19. I do not have an accent when I speak French. I do not have an accent when I speak English (although the Brits will disagree with me on that one). I do have an accent when I speak German. Which infuriates me.

20. The books I have read the most often are probably Lolita by Nabokov and La Nuit des Temps by Barjavel. If you haven't read one or either of those, go do it now. Go on. I'll wait.

21. My mother's name and my real name start with the same letter. I like that about us. I've decided that if I ever have a daughter, her name will also start with that letter. It's a tricky letter, though, so she might end up with a weird name and require years of therapy to stop hating me.

22. I am obsessed with Tiffany's. Obsessed. As in, I would turn down Cartier. Audrey has a lot to answer for.

23. In a movie of my life, I would want Natalie Portman to play me. Or maybe Sophie Marceau but she'd have to brush up on her English.

24. You know how all little girls go through that phase where they think boys are yucky? I never went through that phase. And we can see how well that's turned out.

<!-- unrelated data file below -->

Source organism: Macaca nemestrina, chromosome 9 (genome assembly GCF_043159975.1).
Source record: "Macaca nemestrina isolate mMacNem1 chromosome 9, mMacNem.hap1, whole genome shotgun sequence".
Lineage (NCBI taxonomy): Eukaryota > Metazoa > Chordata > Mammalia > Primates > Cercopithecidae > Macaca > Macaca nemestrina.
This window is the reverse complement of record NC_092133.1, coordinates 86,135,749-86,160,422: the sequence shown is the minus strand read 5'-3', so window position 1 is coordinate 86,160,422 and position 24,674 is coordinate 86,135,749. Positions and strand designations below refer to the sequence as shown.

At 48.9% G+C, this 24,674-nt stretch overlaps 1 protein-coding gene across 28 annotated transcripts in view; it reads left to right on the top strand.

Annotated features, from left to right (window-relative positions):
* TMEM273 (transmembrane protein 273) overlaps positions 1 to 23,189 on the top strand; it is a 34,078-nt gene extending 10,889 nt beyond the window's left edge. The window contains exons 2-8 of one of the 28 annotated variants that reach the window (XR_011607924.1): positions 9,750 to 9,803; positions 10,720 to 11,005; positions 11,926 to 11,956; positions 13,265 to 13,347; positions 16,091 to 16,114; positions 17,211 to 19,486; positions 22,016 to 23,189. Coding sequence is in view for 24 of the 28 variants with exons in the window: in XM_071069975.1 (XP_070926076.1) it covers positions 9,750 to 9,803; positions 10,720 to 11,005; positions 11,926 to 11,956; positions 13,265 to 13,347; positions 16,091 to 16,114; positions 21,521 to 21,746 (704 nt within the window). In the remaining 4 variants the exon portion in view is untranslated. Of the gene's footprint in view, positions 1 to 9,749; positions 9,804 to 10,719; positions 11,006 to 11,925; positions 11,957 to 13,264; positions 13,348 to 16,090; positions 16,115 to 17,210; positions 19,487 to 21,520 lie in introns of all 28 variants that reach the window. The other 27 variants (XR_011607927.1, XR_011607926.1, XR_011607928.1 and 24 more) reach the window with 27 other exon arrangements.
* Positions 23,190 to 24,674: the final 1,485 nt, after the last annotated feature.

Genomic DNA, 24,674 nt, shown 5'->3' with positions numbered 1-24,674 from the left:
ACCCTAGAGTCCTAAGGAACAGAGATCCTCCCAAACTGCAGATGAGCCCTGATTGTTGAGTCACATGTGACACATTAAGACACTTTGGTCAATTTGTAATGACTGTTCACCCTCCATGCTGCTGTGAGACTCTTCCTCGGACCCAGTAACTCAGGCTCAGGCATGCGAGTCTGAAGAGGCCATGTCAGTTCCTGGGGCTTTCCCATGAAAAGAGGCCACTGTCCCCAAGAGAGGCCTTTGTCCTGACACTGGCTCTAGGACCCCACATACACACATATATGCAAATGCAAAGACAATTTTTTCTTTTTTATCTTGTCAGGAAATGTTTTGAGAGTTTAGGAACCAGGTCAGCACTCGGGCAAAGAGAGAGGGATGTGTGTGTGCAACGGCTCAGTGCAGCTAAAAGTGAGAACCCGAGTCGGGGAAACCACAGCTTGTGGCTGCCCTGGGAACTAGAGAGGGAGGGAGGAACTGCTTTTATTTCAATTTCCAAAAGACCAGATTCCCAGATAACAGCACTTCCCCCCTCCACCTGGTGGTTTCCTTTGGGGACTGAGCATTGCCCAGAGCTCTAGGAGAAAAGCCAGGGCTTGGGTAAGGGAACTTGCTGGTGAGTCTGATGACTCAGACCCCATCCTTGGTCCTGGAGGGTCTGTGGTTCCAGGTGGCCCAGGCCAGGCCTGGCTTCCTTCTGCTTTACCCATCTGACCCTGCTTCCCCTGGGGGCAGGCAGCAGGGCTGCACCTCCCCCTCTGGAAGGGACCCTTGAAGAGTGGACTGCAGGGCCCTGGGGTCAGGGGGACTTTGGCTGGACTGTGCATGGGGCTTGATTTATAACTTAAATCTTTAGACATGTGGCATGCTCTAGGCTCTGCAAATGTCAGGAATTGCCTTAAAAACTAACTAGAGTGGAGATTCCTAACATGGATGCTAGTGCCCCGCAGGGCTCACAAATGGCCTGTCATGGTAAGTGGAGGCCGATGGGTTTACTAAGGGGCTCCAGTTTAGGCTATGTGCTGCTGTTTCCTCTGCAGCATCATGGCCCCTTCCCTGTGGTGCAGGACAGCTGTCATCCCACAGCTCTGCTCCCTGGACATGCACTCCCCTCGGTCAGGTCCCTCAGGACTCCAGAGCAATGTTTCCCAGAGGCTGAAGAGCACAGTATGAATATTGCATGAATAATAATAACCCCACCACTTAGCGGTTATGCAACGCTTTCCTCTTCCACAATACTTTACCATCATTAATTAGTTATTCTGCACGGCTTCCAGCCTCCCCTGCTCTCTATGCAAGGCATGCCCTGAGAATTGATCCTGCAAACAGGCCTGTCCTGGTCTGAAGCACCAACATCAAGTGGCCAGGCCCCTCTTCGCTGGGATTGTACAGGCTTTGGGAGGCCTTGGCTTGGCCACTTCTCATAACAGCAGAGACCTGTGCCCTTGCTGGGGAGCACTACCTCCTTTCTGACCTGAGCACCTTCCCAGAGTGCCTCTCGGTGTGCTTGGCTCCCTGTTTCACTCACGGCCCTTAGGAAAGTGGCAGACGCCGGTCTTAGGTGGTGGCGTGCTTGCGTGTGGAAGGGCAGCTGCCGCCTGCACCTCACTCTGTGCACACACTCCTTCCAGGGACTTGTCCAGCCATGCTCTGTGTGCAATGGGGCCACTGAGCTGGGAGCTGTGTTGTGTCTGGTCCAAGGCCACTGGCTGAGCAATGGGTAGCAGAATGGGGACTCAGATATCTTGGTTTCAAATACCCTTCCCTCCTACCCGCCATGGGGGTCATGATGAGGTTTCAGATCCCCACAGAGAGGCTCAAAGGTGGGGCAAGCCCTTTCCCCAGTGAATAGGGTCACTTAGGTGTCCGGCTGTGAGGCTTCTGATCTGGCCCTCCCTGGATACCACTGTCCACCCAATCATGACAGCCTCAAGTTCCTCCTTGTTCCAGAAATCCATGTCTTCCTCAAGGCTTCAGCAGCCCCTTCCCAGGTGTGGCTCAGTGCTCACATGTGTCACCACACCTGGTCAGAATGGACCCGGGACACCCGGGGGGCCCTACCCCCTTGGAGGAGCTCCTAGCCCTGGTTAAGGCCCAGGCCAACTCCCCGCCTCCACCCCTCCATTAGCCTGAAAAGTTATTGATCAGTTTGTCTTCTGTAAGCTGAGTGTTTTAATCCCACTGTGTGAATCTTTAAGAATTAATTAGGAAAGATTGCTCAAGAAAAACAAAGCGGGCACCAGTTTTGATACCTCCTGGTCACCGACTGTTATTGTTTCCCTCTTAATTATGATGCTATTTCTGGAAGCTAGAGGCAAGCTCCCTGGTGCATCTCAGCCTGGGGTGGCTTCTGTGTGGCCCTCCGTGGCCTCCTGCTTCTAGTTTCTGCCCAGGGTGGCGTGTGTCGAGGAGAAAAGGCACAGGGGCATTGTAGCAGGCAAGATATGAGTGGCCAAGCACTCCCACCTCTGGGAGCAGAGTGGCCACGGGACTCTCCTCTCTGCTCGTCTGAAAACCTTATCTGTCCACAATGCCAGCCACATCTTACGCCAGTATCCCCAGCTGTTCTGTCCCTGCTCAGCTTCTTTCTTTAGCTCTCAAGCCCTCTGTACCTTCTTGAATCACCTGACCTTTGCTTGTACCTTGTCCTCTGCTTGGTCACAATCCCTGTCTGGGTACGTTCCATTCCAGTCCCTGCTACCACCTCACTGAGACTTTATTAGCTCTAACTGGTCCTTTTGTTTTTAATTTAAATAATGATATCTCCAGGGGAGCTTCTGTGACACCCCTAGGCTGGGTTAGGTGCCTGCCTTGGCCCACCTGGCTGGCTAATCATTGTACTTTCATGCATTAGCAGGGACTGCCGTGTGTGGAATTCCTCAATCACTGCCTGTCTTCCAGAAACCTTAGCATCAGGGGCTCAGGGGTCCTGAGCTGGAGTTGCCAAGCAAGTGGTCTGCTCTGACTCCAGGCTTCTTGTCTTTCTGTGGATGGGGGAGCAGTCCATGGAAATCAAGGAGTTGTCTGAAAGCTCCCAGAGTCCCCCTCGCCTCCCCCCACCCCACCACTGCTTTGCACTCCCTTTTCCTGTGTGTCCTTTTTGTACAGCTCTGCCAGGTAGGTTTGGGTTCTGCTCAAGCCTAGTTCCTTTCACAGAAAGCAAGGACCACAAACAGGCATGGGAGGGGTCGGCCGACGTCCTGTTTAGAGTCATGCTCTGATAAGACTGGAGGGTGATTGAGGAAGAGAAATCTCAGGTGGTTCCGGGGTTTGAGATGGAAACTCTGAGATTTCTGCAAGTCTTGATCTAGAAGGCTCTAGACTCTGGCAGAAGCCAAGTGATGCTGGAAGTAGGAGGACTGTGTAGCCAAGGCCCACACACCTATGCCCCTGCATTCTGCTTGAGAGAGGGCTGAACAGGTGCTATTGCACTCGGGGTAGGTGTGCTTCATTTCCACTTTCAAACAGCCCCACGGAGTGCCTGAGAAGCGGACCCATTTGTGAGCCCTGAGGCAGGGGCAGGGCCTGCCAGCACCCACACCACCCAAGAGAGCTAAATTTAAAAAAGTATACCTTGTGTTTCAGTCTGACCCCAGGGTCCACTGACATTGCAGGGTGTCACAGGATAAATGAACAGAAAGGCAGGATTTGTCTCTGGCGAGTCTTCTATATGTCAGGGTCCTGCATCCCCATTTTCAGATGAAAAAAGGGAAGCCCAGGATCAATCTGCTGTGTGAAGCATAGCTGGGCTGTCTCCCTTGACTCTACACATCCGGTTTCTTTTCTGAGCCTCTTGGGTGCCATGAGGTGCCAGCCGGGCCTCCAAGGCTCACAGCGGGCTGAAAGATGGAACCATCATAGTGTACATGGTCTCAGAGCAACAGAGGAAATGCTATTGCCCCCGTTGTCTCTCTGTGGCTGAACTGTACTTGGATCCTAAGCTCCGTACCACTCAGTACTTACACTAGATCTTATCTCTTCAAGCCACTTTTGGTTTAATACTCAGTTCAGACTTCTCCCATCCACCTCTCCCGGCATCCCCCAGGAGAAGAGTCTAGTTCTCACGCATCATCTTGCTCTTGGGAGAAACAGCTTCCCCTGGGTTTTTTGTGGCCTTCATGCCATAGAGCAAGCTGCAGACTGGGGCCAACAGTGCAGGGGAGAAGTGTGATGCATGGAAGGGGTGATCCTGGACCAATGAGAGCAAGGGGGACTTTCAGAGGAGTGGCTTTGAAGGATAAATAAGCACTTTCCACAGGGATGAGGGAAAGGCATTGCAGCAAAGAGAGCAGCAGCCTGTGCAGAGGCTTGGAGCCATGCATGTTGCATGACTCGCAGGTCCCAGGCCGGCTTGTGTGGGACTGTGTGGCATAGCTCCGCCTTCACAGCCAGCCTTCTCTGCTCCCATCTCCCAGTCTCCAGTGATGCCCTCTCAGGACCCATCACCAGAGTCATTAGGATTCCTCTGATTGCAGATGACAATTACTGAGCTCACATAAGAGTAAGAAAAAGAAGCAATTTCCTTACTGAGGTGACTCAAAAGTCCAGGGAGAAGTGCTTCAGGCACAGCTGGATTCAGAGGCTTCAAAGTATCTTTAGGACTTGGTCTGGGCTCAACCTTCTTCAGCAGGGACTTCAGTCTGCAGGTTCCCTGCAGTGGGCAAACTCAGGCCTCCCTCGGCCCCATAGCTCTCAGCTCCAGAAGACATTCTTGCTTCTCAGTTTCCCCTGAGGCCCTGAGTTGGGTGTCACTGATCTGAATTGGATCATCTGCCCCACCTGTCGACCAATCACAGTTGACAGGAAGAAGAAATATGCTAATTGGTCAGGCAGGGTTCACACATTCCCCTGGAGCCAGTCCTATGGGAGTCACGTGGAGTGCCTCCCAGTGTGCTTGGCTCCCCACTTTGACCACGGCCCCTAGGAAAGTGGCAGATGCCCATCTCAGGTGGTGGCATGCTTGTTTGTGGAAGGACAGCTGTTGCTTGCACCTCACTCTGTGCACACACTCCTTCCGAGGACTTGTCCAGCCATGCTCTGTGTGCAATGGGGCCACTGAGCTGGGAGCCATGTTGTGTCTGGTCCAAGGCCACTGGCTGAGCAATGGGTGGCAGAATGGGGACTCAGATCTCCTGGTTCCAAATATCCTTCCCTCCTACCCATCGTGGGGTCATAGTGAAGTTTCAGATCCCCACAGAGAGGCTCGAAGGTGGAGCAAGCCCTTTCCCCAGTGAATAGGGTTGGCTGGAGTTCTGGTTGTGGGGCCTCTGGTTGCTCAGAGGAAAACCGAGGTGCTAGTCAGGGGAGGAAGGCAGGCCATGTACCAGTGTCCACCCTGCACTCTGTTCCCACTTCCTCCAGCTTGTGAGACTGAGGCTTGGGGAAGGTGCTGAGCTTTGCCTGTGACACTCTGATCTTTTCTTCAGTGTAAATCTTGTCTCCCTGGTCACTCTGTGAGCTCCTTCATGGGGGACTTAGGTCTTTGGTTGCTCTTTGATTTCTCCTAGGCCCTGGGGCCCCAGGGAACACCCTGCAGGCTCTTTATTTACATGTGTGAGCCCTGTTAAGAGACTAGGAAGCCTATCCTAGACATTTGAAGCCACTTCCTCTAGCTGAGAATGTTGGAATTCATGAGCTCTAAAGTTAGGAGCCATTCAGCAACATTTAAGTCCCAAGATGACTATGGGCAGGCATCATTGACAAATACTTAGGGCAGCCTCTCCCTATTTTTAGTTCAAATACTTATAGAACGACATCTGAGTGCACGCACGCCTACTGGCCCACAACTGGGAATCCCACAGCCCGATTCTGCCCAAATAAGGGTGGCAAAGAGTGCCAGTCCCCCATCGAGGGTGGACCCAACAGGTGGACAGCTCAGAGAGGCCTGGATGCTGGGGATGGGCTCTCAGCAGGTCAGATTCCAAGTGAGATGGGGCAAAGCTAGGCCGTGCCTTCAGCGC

25. I get cabin fever if I live in the same place for more than a couple years at a time. Even the old US/UK/France rotation is getting boring. My dream is to find someone equally insane so we can move around constantly and raise lots of unbalanced children together.

26. I once became completely infatuated with a cello player because of Dvorak's Cello Concerto. The second movement, to be precise.

27. When I was growing up in the US, I was that kid that always got picked last for sports teams in gym class. Always. It has a lot to do with me having absolutely no hand-eye coordination. Which is why I now run. The psychological scars from childhood remain, though.